The Trinity Sergiev Lavra is by far the most important monastery of the Russian Orthodox Church. The monastery was founded in 1345 by one of Russia's most venerated saint Sergius of Radonezh. For centuries it has been an important center of the political and religious life of Russia, and up to this day draws scores of pilgrims from all over the world.
The first wooden church built on these lands in the middle of 14th century was destroyed during the Mongol Tartar raids in 1408. When Sergius of Radonezh was proclaimed the patron saint of all Russia in 1422, a new stone Cathedral of Holy Trinity was built to house his relics. This Cathedral is one of the oldest Orthodox Cathedrals in Russia, and by tradition all Moscow royals were baptized in it.
Later Russian Tsars added newer Cathedrals to the monastery. In the late 15th century Ivan III commissioned the Church of Holy Ghost, and Vasily III constructed the Nikon Annex in the early 16th century. In 1559 Ivan the Terrible started building the Assumption Cathedral which is considered the jewel of the whole complex. Built over 26 years, the six-pillared cathedral is decorated with a magnificent iconostasis featuring the Icon of Last Supper, a masterpiece by the Russian icon-painter Ushakov.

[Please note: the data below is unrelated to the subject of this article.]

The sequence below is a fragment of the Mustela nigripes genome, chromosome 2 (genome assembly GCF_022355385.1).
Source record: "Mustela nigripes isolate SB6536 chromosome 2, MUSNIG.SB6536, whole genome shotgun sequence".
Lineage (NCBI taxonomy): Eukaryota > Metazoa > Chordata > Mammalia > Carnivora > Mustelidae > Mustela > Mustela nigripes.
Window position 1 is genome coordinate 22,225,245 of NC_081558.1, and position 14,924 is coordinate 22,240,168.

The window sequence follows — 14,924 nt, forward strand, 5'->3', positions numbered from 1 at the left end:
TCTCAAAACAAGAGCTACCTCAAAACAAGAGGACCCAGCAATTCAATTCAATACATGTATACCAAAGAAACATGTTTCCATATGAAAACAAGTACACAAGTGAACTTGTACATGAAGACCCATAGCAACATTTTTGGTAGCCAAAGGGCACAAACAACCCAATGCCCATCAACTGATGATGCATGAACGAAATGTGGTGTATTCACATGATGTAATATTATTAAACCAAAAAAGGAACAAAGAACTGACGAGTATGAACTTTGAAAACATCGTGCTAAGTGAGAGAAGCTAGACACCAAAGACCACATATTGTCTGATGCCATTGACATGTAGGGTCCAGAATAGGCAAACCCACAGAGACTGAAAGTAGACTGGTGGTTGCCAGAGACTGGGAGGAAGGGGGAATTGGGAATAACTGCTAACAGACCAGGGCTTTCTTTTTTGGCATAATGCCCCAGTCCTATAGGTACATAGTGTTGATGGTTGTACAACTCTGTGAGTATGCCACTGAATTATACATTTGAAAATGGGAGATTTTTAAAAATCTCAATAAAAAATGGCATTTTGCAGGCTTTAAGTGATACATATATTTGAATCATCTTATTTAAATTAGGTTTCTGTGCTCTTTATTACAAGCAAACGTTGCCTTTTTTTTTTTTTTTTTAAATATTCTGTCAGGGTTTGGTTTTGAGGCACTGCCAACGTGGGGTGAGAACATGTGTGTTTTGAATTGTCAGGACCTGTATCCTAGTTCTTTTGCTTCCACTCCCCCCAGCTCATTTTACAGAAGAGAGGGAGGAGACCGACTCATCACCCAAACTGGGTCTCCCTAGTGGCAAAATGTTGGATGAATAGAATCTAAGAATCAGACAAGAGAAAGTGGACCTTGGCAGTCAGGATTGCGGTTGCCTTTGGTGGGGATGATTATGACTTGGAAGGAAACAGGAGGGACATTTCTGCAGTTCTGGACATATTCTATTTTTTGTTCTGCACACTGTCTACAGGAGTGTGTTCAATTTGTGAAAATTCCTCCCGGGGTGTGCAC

During his early years, the Russian Emperor Peter the Great twice found refuge in the monastery from his enemies. In 1744 his daughter Elizabeth proclaimed the Trinity Sergiev monastery a Lavra, or the cathedral of the highest rank. She was a pious lady and every year would go to the Lavra afoot accompanied by her secret husband Count Razumovsky. She commissioned a baroque-style Bell Tower which at 88 meters high was the tallest structure in Russia in those days.
After the Bolshevik Revolution of 1917, the Trinity Sergiev Lavra was closed and its premises were given to various civic bodies. During the reign of Stalin, the Lavra's bells including the 65-ton Tsar Bell were taken down and melted for the needs of the Soviet collectivization. However, after the end of the World War II in 1945 Stalin suddenly reconsidered his anti-religious views and returned the Lavra to the church. The Trinity Sergiev Lavra served as the official residence of the Patriarch of the Russian Orthodox Church until 1983, when the official church headquarters moved to the Danilov Monastery in Moscow.